By Chris Lane
By Jeff Balke
By Aaron Reiss
By Angelica Leicht
By Dianna Wray
By Aaron Reiss
By Camilo Smith
By Craig Malisow
Gregory says the woman from the adoption agency showed him a picture of the adoptive family's big house and yard. It was more than he could provide, so he didn't think twice about giving the child up.
When asked about the baby's gender, he says, "I believe it's a girl."
His own focus appears to be squarely on another due date: December 2004, when he'll be delivered from the court-ordered exile from the world of computers.
That countdown comes with ample apprehension as he shoulders Sheetrock and studies trade publications to prepare himself for re-entry into cyberspace. Gregory wants to go back into the computer security field, but he's wary of the same fate that befell master cracker Kevin Mitnick.
After Mitnick served more than four years in prison, he tried to make an honest living off his immense understanding of dishonesty. But so many crackers targeted his Web site, just because of his notoriety, that his security business was just about destroyed.
"Once I do get out there, just because of who I am, they're going to be attacking me all day long," Gregory says. "That's like Saddam Hussein trying to go out there and get a job Everybody in the world is gonna be like, 'Well, Patrick Gregory's on the computer He ain't shit, you know?' "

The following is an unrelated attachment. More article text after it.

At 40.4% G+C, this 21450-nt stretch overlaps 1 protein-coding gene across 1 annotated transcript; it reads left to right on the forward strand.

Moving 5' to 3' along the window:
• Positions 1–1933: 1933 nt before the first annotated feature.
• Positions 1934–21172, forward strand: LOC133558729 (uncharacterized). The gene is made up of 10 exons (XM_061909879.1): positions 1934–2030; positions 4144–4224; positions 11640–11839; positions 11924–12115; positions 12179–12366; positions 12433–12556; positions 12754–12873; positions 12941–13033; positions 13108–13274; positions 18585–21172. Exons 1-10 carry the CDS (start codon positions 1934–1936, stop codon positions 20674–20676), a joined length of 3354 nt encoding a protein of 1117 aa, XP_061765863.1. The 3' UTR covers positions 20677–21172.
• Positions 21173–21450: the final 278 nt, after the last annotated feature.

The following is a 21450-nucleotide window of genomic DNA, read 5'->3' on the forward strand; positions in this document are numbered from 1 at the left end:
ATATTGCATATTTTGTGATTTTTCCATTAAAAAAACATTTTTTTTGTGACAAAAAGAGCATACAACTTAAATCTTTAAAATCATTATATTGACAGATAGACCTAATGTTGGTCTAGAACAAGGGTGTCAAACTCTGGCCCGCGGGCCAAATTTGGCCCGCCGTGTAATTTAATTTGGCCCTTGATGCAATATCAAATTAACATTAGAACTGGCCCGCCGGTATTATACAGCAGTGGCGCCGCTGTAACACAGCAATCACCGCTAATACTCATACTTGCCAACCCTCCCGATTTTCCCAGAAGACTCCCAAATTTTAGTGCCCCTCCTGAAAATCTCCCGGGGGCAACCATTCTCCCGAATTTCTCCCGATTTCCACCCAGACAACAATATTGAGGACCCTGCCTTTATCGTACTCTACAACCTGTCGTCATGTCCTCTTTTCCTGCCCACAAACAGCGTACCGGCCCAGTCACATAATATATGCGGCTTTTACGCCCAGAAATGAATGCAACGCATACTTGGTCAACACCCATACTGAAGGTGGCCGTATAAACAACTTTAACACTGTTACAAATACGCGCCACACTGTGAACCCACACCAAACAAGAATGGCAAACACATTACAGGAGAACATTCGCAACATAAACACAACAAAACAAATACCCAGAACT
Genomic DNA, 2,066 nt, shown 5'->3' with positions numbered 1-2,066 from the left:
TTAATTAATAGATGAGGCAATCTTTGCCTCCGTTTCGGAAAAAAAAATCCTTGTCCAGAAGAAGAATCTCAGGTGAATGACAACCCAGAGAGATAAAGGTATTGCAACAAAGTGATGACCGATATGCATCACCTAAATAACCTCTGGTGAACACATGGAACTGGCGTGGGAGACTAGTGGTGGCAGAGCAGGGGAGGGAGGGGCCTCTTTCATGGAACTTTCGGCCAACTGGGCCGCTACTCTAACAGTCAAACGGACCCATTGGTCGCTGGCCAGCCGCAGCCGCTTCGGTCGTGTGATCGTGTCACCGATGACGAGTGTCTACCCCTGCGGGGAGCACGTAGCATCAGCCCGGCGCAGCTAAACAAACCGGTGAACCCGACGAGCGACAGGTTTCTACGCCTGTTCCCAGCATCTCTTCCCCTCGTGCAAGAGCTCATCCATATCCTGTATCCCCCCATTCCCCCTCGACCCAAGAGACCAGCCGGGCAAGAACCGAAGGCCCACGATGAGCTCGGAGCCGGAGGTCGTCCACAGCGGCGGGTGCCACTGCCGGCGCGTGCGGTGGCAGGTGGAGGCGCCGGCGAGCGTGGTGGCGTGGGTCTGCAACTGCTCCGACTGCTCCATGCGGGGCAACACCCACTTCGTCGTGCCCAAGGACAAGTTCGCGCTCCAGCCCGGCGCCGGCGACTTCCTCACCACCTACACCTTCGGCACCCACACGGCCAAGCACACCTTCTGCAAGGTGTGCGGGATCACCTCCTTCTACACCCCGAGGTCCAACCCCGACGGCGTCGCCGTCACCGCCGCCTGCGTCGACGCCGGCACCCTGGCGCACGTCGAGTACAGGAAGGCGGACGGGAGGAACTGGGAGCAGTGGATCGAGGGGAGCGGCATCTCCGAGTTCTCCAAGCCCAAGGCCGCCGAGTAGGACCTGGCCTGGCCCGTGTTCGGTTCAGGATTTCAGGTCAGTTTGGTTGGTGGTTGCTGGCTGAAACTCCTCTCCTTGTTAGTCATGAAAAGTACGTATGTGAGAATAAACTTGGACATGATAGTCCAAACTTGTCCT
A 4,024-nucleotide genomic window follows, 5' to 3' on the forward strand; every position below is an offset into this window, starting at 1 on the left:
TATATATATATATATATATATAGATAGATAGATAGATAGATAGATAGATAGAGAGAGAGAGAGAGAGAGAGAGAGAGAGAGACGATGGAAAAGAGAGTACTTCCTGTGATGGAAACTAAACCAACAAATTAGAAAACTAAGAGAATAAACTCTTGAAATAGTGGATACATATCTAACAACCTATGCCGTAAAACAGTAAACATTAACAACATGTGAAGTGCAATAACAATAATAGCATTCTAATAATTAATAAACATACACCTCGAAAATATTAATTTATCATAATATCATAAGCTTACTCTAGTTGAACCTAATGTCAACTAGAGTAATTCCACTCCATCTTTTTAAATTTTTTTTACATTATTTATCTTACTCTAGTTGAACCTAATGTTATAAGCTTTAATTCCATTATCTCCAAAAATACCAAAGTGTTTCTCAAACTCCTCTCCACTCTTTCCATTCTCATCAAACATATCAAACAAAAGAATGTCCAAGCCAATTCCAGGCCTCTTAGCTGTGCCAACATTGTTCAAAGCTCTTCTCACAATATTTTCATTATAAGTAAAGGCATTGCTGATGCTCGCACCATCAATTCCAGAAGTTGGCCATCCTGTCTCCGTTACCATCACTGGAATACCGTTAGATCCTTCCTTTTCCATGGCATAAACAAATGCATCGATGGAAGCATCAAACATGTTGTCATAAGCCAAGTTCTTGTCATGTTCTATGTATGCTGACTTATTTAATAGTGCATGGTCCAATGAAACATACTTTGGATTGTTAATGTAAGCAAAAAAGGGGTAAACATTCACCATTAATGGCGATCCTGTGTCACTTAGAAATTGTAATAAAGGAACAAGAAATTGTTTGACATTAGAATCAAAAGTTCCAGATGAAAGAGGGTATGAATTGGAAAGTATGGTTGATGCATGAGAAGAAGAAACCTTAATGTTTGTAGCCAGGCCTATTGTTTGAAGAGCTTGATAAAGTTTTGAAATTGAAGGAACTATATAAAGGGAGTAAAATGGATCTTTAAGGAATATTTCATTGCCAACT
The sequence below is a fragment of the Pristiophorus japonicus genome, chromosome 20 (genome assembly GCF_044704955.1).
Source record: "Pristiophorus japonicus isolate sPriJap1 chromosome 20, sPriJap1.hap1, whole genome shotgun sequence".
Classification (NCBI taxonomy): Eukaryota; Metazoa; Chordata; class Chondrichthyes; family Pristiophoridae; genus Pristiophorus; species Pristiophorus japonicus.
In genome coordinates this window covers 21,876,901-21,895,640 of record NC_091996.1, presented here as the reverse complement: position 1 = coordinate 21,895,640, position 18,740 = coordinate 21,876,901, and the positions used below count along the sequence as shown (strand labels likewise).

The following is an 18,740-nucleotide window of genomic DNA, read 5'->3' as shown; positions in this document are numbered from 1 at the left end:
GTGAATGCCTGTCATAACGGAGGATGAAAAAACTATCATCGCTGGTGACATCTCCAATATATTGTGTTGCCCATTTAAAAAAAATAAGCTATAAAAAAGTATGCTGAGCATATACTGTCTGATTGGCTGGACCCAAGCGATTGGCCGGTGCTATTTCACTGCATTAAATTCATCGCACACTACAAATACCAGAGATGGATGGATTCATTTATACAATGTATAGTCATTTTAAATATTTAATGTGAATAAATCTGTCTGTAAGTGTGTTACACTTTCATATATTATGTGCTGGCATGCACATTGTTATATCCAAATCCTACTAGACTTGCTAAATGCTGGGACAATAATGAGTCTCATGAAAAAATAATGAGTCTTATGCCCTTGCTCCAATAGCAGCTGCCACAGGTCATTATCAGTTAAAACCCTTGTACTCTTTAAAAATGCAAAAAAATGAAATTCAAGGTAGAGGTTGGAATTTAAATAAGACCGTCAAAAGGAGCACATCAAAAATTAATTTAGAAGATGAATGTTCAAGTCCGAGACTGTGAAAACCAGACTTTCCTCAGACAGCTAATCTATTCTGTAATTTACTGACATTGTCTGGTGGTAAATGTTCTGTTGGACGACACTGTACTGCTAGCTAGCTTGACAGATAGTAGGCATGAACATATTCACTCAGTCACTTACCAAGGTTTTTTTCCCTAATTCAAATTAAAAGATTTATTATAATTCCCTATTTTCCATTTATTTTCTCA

But Buhles has more faith. She sees her son turning his life around once he's allowed back online. After all, he was so damn good at what he did.
"I know he'll take up computers again," she says. "Sometimes I'm not sure he doesn't have a computer chip in his head."
And maybe one in place of his heart. All the problems -- the criminal record, the personal conflicts, the romantic relationships that crashed -- may be impossible to delete when he finally reboots his life in front of the computer screen.
However, nobody can mistake what Mosthated most loves.
"I probably like my computer better than probably anything in the world," he told an interviewer. "It don't talk back to me, it just sits there. I can turn it on when I want to."